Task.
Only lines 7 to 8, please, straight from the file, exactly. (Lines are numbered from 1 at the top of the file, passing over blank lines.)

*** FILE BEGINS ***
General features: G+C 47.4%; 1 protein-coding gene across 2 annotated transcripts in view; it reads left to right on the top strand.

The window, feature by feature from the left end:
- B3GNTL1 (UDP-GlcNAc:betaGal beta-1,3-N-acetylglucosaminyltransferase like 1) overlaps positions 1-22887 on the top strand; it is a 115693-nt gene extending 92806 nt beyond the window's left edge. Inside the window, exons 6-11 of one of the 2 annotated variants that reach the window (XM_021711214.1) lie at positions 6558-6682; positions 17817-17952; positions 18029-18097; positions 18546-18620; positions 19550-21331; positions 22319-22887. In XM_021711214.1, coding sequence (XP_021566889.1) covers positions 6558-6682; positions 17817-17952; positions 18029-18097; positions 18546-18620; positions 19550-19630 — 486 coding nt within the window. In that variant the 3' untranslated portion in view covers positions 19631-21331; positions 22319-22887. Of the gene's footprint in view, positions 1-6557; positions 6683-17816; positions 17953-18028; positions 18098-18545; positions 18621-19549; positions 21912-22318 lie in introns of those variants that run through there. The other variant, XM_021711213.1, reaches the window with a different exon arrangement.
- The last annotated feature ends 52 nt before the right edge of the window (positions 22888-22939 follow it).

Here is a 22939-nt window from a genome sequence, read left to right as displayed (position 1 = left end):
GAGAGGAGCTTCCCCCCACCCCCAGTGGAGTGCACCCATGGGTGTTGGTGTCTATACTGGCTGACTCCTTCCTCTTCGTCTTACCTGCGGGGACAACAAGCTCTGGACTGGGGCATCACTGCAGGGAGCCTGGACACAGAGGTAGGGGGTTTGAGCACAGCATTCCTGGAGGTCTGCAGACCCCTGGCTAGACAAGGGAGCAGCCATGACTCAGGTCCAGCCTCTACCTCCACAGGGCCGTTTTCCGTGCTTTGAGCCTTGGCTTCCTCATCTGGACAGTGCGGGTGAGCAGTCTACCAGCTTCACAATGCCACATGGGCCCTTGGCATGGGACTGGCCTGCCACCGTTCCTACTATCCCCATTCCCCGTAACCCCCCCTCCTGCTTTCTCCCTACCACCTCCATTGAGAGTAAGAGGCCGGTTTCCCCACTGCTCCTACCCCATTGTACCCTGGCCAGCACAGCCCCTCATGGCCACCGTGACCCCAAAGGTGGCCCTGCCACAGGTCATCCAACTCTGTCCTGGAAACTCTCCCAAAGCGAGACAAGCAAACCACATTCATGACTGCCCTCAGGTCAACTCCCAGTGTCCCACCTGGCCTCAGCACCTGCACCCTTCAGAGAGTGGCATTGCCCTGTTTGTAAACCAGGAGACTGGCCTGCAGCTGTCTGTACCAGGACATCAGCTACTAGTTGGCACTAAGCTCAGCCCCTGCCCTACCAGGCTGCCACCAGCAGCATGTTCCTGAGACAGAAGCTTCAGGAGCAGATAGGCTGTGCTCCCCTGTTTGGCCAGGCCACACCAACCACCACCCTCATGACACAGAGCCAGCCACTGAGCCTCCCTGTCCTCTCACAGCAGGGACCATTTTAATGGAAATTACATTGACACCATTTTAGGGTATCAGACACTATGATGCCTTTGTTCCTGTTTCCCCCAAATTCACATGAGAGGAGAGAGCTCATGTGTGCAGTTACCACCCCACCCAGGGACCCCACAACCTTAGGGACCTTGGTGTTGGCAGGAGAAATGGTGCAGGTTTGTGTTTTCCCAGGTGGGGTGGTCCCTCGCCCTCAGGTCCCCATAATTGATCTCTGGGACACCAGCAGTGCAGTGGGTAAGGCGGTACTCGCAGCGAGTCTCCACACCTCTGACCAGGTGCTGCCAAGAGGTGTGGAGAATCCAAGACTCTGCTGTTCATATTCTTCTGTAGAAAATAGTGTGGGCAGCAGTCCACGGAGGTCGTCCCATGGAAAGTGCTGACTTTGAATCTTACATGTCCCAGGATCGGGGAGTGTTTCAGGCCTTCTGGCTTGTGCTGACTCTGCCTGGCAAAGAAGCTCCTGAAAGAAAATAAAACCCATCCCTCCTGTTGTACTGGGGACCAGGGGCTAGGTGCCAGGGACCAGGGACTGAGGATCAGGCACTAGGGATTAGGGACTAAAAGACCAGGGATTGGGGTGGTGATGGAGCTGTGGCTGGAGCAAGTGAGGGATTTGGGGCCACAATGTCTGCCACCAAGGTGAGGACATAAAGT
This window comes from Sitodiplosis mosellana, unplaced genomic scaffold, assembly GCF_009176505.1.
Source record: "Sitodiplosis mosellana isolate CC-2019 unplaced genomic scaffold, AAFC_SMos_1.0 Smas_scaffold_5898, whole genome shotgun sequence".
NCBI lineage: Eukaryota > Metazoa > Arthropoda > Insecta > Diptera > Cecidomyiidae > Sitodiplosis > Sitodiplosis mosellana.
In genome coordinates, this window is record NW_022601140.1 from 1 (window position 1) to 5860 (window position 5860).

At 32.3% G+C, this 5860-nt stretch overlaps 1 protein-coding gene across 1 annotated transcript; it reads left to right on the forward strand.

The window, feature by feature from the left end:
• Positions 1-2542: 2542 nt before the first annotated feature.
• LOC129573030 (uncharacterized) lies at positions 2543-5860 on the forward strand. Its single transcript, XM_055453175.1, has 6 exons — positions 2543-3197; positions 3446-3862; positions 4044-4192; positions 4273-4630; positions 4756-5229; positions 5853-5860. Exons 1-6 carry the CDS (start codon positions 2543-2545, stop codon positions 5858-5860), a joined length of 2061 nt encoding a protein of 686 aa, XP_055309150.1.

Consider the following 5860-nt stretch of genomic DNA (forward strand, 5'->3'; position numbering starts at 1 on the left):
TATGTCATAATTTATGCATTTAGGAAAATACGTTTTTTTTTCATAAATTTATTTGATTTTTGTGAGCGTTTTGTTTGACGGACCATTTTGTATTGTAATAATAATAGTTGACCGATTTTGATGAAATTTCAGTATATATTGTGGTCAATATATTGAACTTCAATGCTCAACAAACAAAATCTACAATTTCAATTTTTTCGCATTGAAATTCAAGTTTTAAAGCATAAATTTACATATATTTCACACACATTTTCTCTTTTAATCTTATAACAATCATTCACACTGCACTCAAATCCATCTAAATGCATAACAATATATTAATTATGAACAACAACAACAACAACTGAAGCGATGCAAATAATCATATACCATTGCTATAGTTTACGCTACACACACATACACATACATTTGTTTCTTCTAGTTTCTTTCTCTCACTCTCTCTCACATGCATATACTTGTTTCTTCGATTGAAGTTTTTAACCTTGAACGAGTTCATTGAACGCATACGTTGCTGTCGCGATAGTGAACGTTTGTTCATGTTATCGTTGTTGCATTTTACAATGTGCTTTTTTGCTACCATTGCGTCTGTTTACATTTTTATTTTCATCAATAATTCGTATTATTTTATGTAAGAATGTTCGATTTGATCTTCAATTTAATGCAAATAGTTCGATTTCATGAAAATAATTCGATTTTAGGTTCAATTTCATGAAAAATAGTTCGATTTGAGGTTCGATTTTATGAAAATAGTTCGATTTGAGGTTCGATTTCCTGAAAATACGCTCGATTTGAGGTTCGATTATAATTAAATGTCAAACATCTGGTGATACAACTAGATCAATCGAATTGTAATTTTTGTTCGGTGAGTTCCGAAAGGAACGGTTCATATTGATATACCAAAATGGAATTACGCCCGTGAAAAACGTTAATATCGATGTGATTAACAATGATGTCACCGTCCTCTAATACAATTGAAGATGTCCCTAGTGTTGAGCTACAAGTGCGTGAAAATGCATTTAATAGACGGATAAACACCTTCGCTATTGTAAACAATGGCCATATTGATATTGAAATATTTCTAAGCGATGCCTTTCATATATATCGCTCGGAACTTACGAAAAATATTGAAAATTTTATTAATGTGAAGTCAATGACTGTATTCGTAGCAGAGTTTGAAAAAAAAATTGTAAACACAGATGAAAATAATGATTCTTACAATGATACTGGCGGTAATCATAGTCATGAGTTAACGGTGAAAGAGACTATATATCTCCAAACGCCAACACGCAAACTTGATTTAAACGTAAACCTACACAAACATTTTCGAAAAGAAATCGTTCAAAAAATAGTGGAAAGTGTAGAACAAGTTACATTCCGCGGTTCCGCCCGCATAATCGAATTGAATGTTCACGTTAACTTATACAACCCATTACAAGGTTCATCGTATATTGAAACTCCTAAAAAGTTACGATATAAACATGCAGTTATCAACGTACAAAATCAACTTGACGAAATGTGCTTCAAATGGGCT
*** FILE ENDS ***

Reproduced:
This window comes from Sitodiplosis mosellana, unplaced genomic scaffold, assembly GCF_009176505.1.
Source record: "Sitodiplosis mosellana isolate CC-2019 unplaced genomic scaffold, AAFC_SMos_1.0 Smas_scaffold_5898, whole genome shotgun sequence".